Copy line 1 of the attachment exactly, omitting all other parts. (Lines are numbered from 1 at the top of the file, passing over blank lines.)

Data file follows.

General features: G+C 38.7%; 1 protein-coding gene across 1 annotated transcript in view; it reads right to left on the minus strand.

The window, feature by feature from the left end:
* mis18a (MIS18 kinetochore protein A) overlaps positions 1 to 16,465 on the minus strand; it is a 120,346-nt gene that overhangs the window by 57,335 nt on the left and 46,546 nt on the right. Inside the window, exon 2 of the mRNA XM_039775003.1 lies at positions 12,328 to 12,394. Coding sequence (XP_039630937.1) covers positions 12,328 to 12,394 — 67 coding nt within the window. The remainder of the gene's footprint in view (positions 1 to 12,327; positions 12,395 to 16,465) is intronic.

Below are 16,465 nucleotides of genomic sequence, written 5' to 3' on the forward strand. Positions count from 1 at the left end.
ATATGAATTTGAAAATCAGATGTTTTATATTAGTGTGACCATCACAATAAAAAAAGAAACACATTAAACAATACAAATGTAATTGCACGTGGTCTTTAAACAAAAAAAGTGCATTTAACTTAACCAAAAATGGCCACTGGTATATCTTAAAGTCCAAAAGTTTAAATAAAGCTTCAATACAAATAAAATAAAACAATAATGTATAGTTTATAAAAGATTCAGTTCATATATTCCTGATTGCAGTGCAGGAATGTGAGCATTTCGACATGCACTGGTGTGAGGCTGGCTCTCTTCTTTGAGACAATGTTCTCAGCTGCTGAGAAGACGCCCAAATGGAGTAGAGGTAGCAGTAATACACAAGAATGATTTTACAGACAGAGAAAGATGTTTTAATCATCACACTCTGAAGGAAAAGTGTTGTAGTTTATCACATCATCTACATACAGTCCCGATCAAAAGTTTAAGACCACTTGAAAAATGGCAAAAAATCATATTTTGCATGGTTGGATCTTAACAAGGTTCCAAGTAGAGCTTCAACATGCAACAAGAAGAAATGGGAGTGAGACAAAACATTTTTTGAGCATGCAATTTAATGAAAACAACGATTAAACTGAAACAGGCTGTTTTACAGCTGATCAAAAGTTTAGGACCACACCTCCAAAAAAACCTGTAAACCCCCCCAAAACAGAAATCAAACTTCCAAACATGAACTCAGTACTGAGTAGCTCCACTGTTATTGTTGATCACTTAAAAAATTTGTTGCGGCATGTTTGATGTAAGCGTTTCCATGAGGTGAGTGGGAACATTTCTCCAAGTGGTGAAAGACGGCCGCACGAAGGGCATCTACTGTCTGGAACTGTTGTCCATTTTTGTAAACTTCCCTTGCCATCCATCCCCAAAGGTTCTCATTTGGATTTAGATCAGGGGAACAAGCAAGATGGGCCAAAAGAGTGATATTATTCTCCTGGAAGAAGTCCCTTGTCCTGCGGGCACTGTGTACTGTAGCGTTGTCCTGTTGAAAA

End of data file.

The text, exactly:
General features: G+C 38.7%; 1 protein-coding gene across 1 annotated transcript in view; it reads right to left on the minus strand.